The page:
SO WHAT’S WITH BATIK?
Batik, also known in Thai as batae, is a form of textile produced through the selective application of a “wax resist” which blocks dye from soaking into the fabric wherever the wax is applied. The dye, after having been brushed, dotted on, or soaked into the fabric, leavesbeautiful patterns in the fabric wherever the wax is not present. The most elaborate batik are quite difficult to make, perhaps going through the stages of wax application, dotting, painting and dying dozens of times.
The word batik or batae originally comes from Javanese, used to describe textiles with dotted patterns. The word tik means small or dot-like, so the word batik refers to textiles with various dotted patterns.
The batik industry in Thailand has a long history especially in the various provinces of the south, including the most famous tourist destinations. There the batik process is applied to all sorts of goods, whether they behand towels, scarves, ready-made clothing, house upholstery, and so on, all of which bring income to their local communities.
The complete batik process can be described as follows:
- Stretch the cloth tightly over a wooden frame, then trace the patterns or picture with a pencil.
- Take wax melted over a fire, then smear it on a frame (a different one than above) then stretch the cloth tightly over the frame, using the wax as a binder between the two. Rub the cloth near the edges of the frame with a coin or spoon handle to make sure the two are sealed tightly.
- Dip a pen-like instrument called a “canting” or “tjanting” in the wax until it is hot and use while the wax is still warm to trace the desired patterning, with each line no larger than 2-3 millimeters in size. Keep tissues underneath to prevent the wax dripping haphazardly while drawing, because any place the wax drips will then resist the dye. When drawing the wax lines, if the linebegins to grow thinand opaque, it indicates that the wax has begun to harden and won’t penetrate the fabric, so one must hurry to scrape it off and draw again. If not, when it comes time to dye, the colors will seep in around the edges of thewax.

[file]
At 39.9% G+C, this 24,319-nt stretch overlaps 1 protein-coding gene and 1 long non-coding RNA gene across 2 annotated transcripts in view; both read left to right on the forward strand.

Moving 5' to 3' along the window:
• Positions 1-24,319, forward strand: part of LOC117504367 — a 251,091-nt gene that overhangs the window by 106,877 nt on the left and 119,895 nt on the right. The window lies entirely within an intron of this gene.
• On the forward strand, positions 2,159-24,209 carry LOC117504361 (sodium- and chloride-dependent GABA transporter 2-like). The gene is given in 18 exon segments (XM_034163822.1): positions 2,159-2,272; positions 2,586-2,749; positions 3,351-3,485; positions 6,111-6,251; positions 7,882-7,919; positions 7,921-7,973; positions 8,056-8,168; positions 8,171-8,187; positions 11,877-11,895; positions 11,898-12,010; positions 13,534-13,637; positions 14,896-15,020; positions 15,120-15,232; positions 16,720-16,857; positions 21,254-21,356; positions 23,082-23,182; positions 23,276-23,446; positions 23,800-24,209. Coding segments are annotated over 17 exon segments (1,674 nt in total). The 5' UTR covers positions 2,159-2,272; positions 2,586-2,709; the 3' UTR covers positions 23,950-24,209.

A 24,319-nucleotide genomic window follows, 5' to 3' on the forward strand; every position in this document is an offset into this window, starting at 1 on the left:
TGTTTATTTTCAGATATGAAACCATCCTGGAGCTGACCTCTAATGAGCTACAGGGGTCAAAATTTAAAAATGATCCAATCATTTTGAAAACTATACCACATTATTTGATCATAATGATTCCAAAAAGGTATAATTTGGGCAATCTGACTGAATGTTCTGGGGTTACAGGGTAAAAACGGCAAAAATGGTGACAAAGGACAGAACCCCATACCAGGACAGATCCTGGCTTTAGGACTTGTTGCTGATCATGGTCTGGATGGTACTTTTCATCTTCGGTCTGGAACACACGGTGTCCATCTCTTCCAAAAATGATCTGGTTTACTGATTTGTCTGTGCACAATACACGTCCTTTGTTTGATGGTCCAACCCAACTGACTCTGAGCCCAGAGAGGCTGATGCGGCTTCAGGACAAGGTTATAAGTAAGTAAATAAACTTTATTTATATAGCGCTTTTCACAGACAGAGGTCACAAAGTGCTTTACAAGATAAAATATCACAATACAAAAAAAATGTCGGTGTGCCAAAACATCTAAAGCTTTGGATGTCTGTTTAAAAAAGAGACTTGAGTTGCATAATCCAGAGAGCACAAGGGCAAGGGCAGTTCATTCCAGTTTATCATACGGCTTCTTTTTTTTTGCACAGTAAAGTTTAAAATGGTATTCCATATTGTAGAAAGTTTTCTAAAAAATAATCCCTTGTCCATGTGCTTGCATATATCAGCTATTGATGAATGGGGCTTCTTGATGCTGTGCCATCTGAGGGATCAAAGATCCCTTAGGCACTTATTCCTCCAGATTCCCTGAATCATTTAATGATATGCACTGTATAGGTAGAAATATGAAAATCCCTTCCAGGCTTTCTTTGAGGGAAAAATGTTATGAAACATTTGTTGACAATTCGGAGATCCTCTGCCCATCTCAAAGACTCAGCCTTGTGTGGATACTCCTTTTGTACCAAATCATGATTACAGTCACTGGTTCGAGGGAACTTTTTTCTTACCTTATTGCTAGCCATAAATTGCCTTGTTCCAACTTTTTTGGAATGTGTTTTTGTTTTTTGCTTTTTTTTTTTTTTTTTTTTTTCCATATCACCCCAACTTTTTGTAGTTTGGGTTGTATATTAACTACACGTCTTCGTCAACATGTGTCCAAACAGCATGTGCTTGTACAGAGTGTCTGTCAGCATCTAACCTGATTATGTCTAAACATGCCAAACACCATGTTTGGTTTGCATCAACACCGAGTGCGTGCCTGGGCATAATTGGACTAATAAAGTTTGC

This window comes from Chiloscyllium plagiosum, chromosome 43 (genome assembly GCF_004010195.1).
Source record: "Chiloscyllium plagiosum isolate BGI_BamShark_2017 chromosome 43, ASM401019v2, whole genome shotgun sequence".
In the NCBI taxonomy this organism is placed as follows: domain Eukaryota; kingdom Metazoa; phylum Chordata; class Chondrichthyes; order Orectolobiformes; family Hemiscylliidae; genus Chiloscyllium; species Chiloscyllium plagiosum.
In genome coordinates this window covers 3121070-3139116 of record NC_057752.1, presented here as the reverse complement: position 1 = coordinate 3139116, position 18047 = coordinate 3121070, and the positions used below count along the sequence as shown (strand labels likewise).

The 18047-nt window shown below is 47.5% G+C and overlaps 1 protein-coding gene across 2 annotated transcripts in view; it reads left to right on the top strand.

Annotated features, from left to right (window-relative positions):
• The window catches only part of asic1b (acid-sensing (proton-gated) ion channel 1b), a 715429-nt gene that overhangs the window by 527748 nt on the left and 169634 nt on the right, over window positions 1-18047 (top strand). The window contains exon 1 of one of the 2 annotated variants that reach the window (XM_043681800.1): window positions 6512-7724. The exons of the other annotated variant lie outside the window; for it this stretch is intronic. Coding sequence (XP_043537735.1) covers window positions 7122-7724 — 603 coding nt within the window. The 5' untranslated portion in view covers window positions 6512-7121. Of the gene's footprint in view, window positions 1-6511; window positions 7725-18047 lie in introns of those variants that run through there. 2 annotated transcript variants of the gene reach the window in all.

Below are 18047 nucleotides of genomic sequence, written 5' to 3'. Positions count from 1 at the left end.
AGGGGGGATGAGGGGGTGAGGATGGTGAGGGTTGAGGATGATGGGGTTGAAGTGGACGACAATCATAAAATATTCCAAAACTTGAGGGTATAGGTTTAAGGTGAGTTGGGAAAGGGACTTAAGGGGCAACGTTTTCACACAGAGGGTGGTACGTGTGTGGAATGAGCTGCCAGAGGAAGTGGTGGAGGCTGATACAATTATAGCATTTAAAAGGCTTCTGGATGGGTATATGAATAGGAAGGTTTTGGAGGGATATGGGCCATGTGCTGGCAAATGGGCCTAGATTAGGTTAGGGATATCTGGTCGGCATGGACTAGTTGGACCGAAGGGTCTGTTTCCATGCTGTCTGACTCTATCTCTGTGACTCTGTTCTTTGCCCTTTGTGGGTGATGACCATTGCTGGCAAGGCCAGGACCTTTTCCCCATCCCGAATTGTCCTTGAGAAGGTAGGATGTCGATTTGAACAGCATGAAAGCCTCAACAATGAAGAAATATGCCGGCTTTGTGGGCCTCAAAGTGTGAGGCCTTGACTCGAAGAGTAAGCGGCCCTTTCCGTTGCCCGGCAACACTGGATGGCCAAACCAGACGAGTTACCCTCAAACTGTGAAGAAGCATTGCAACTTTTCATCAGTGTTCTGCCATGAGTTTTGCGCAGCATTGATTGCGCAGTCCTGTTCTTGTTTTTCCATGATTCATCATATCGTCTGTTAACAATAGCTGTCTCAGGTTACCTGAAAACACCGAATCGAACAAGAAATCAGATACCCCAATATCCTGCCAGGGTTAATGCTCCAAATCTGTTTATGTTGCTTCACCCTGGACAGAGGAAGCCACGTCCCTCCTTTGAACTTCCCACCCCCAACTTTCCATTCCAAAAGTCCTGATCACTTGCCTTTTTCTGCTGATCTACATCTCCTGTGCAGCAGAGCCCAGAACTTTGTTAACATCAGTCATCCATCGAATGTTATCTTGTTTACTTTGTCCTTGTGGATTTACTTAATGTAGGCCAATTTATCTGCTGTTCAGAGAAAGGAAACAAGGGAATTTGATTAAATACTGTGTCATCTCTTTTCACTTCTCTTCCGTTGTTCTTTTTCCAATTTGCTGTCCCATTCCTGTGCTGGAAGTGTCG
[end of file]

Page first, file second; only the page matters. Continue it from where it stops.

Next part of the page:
- Mix the dyes into varying strengths and colors, then paint them on according to the design. In parts where colors should be blended, use the tip of the finger to nudge the colors back and forth to mix them.
Before applying the dye, water should be applied to the fabric. If the fabric is too wet, blot it with a tissue. When painting on the dye, start first at the edges or along the curves of the patterns because some patterns require a shift eitherfrom thicker to thinner strength dye, or from the pattern edge into the center area (note: applying water first keeps the edges from becoming too saturated with dye). Once dyeing has finished, put out to dry.
- Apply sodium silicate as a fixative (if the sodium silicate is too viscous, a little water can be mixed in). Let the fabric sit until the sodium silicate has dried, about 4-5 hours. While waiting for either the dye or sodium silicate to dry, the fabric must be laid flat. Don’t under any circumstances lift or prop up the fabric as it will cause the dyes to seep together.
- Melt the wax off. Take the fabric, which had been covered in sodium silicate and then dried, and clean it so that the colors and sodium silicate come out. Then boiltill the remaining wax is removed, clean with detergent, and then rinse with plain water till clean. As the final step, dry and iron.
Although the knowledge of batik has been inherited from Indonesia and Malaysia, the Thai people can beautifully convey,through the exquisiteness of their own batik, their own identity and way of life. Thai batik has not only become a product withits own unique charm but also a not insignificant source of income for those Thais who produce it.